And the art of civilisation

Hindu civilisation in India preceded the ancient civilisations of Egypt, Babylon, Persia, Greece and Rome However the further one travels from India, the weaker its influence and modern humanity more corrupted.

The purpose of this paper is to describe the evolution of money, capitalism and its influence on not only Hindu culture, but on global civilisation.

Introduction

The word Hinduism is a misnomer coined by invaders as a derivation on Hindustan reflecting a failure to grasp the significance of the Hindu way of life although it may be more accurate to say that Hinduism is a term given as part of the effort to break the spirit of India by the most recent invaders, the

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Sahara

A Key to our History

The desertification of the Sahara is generally understood is happening within the last 6000 to 8000 years but like all great stories there is much more to it than that. The story really begins with the closing of the Tethes Sea as the tectonic plate carrying Africa moved north. This has happened over the past 41 million years as similarly the plate carrying India moved with it creating the Himalayas.

The Northwood movement of the African tectonic plate Created the Mediterranean Sea and turned the Sahara region into a shallow sea with some desertification and a series of great lakes before the complete desertification that we see today.

It seems plausible that climatic change is

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Ancient India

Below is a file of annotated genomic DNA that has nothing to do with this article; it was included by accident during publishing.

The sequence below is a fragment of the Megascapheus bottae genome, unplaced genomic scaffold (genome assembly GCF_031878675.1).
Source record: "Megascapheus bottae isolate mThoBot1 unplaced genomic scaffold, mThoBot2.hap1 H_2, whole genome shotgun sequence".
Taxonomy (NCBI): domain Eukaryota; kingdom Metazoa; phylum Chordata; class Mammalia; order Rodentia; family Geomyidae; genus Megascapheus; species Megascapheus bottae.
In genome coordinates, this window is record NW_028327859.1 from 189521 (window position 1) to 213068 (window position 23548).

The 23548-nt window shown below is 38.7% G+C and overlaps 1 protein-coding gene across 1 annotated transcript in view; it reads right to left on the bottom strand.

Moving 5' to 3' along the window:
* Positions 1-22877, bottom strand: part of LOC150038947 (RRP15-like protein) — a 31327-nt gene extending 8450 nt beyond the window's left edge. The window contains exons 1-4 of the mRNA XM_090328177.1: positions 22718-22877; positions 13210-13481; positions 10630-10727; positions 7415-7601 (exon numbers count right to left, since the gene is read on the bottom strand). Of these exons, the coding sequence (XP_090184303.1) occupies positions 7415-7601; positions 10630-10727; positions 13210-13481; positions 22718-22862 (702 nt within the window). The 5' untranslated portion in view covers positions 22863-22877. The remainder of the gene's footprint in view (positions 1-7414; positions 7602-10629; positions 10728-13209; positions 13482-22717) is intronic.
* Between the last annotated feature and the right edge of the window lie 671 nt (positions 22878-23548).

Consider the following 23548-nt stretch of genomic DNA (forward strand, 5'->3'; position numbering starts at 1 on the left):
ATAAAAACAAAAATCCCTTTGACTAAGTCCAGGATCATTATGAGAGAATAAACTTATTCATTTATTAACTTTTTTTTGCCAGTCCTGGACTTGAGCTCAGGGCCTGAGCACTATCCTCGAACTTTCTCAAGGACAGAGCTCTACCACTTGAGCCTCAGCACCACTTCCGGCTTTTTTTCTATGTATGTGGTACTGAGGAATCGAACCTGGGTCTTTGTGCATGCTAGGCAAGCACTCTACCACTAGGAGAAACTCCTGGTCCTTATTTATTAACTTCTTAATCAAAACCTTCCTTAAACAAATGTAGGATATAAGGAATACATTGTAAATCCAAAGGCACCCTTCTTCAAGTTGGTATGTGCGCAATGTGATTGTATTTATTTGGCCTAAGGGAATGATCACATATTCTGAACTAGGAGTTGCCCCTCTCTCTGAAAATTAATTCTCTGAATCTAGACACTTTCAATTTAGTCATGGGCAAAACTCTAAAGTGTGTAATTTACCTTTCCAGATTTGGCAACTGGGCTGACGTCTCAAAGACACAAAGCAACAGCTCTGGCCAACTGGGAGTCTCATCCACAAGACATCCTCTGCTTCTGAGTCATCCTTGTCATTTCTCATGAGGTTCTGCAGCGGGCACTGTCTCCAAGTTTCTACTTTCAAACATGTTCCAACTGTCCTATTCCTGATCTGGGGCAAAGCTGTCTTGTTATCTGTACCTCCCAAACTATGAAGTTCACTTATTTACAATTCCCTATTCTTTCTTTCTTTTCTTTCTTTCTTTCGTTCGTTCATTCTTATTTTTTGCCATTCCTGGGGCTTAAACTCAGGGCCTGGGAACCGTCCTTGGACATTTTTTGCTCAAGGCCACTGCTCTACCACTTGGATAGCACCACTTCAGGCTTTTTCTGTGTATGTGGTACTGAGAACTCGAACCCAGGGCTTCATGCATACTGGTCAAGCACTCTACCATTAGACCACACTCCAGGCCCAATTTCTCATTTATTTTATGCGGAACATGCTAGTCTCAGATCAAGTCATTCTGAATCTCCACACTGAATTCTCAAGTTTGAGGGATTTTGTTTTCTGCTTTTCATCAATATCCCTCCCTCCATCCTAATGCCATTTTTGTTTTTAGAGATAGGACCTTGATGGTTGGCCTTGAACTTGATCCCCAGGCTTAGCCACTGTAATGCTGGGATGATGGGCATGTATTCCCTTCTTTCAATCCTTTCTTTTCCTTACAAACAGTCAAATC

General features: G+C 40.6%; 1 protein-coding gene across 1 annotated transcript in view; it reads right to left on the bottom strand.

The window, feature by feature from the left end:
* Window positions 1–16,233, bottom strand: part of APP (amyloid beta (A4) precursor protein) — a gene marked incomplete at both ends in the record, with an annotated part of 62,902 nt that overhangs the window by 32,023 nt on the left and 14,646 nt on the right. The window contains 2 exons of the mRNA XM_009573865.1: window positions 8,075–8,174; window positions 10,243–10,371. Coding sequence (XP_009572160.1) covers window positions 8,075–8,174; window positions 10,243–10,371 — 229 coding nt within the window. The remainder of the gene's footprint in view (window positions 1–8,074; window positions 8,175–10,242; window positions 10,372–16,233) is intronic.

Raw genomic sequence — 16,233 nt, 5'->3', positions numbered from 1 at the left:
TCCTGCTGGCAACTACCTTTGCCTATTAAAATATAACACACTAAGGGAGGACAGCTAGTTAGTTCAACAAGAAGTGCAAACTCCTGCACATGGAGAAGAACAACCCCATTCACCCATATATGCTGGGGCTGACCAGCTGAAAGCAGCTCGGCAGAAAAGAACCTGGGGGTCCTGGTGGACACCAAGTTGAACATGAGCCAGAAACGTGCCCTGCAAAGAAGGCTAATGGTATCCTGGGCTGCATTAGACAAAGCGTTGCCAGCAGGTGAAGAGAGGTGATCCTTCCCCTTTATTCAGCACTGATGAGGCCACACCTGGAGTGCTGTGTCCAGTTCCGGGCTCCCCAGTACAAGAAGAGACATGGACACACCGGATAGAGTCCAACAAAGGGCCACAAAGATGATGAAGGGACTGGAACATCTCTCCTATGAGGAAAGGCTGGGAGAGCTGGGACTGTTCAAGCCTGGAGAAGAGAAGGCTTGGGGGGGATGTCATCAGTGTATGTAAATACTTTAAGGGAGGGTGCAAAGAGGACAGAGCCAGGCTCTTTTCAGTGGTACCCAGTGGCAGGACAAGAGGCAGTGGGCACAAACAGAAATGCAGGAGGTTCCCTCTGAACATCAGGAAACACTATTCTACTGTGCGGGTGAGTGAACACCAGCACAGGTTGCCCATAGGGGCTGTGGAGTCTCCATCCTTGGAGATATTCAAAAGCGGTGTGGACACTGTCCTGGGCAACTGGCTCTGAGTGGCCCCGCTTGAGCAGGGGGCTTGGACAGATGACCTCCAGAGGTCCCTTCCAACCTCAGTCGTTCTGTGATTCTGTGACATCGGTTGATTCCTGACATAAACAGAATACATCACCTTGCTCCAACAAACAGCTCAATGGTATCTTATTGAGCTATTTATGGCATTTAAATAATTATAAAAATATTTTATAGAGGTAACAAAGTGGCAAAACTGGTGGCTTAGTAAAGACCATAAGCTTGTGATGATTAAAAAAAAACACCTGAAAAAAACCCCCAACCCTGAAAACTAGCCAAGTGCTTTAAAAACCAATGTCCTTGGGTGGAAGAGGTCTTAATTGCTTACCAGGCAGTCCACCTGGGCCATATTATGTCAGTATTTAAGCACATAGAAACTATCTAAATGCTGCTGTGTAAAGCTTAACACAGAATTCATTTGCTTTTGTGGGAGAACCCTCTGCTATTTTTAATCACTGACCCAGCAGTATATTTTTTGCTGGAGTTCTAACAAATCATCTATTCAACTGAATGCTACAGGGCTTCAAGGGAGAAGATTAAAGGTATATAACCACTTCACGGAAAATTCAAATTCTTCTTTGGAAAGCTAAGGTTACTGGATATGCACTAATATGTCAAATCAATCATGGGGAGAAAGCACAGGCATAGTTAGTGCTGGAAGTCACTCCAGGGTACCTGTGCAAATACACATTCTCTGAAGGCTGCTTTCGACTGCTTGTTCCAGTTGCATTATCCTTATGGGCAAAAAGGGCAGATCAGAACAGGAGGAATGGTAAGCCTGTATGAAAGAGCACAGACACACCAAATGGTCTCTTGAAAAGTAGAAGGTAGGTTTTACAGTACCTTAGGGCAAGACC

A legacy the world is awakening to

There is an old saying that the truth will set you free yet in today’s modern corporate controlled world, truth has become a commodity determined by someone else for political and economic gain.

While some people invest a great deal of effort into determining the truth of what someone in the modern world may have or may not have said or done, the truth of our past is more important because it shapes who we are today.

It is abundantly clear that we reap as we sow or to express it more crudely, he who lives by the sword generally dies by the sword. The ancient wisdom originating in India advises that to

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Alexander's Lost World

Tracing the cultures encountered by the Greek legendary warrior

The city of Lady Moon

Sadly the videos were on youtube but it seems now that they’re only available from various retailers and pay to view channels. Alexander’s Lost World is a series co-produced with David Adams Films and Sky Vision. Travelling through the most remote regions of Afghanistan over a period of five years, Adams researched and filmed the series. He lived like everyday Afghans gaining a unique insight into the people and their culture.

Following the course of the River Oxus (Amu Darya) for the first time, David Adams takes viewers on an extraordinary 1,500-mile (2400 km) journey through war-torn Afghanistan and Central Asia looking for the

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The Road to Mandalay

And a land that time forgot

Burma (Myanmar to some) is increasingly in the news as some change begins. Ruled for many years by a ruthless, repressive junta, it suffers regular earthquakes and cyclone Nargis left more than a hundred thousand people injured, homeless or dead. Yet this is a magical place: a country of contrasts with a rambunctious history and a culture that is both awesome and fascinating.

Largely on a whim, the author decides to visit Mandalay, the “Golden City” foreseen by ancient Buddhist prophesies. Despite campaigns at the time suggesting no one travelled to Burma (thus supporting the regime) he takes a trip, much of it on the river cruiser “Road to Mandalay”